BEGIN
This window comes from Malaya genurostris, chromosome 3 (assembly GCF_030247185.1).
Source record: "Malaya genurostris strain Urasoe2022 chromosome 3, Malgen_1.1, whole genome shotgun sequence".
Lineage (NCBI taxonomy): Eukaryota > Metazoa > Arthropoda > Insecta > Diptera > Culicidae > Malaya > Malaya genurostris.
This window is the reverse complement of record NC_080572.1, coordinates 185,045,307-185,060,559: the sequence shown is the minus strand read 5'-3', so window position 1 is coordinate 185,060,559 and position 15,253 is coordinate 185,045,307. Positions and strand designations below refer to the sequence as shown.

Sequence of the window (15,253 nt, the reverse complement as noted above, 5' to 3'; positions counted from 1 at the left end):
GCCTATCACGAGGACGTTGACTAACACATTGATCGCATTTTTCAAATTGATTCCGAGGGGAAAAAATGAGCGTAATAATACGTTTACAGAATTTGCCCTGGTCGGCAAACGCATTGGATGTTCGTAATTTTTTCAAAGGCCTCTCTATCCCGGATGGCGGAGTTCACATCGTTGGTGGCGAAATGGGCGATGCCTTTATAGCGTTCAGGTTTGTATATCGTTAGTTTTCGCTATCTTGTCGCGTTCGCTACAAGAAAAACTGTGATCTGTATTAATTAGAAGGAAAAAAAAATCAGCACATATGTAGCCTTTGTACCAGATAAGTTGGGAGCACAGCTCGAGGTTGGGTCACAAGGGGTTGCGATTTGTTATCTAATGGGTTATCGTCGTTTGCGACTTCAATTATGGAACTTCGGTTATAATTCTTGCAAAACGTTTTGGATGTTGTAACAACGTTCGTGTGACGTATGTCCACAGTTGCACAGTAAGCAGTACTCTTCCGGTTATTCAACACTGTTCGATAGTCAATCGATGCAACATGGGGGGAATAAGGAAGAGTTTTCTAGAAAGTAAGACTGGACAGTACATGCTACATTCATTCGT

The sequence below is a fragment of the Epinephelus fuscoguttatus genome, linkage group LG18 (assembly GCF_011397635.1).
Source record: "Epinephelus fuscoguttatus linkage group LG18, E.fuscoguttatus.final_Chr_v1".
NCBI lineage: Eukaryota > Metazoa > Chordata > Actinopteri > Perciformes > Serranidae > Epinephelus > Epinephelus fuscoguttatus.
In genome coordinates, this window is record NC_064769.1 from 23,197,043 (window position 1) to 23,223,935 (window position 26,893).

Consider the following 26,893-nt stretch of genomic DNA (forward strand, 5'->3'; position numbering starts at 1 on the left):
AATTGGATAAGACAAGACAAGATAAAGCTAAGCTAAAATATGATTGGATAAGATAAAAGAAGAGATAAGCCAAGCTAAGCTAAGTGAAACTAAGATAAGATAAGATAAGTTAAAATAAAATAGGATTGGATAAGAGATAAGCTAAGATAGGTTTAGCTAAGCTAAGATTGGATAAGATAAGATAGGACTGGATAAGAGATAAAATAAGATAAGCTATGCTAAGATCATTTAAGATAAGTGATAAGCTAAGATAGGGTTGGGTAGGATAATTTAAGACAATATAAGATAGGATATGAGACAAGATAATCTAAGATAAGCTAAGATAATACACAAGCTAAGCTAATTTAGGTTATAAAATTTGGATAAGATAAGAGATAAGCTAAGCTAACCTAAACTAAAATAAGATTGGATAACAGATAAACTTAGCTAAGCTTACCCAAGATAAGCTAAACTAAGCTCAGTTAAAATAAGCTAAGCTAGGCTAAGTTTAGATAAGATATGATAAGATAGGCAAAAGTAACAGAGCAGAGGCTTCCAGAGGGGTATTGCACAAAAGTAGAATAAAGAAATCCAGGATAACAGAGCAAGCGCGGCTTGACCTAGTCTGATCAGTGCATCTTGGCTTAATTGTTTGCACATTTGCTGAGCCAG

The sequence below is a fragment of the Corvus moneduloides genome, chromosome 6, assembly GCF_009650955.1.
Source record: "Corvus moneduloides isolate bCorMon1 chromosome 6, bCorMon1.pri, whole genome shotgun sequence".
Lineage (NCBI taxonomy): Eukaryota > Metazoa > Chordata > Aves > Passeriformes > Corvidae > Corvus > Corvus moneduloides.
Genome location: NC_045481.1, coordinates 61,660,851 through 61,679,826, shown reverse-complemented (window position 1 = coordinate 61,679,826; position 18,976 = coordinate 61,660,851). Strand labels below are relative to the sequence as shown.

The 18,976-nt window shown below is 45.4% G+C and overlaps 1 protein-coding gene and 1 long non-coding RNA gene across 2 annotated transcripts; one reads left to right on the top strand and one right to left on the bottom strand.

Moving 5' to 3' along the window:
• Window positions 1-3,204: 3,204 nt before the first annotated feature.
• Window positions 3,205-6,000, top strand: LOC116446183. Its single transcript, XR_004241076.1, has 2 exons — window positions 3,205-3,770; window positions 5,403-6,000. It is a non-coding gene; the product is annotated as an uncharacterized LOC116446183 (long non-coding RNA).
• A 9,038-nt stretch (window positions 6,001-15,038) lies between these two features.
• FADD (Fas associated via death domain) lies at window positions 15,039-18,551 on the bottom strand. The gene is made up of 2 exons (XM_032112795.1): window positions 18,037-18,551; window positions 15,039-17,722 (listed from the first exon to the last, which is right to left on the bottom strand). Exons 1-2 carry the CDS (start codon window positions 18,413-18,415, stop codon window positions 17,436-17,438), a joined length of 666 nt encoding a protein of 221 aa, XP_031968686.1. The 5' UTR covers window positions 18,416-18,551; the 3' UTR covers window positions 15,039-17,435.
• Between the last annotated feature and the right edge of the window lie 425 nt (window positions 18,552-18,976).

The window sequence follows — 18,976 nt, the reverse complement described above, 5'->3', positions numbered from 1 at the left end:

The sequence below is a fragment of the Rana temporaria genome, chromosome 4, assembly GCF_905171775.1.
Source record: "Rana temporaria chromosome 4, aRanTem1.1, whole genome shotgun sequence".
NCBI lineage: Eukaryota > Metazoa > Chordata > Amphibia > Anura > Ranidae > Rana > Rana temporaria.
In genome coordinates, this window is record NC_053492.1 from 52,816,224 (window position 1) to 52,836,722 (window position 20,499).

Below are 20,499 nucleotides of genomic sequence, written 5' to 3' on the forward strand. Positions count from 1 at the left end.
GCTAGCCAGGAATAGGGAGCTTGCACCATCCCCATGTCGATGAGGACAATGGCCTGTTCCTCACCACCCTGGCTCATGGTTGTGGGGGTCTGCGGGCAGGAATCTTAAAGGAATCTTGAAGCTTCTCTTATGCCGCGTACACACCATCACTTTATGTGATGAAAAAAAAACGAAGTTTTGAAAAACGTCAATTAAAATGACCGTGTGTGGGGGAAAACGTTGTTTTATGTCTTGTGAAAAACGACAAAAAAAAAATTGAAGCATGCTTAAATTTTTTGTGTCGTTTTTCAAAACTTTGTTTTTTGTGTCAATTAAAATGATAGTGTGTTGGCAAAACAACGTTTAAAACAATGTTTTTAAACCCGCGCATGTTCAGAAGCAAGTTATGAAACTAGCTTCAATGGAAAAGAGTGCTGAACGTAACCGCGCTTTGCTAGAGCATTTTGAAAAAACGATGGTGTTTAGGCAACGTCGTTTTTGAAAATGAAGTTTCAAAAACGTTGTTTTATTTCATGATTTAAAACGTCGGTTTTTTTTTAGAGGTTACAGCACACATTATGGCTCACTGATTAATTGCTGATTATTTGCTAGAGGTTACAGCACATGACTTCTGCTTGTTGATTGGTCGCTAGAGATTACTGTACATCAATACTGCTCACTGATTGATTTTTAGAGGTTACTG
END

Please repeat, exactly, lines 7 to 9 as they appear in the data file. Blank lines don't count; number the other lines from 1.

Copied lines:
The sequence below is a fragment of the Epinephelus fuscoguttatus genome, linkage group LG18 (assembly GCF_011397635.1).
Source record: "Epinephelus fuscoguttatus linkage group LG18, E.fuscoguttatus.final_Chr_v1".
NCBI lineage: Eukaryota > Metazoa > Chordata > Actinopteri > Perciformes > Serranidae > Epinephelus > Epinephelus fuscoguttatus.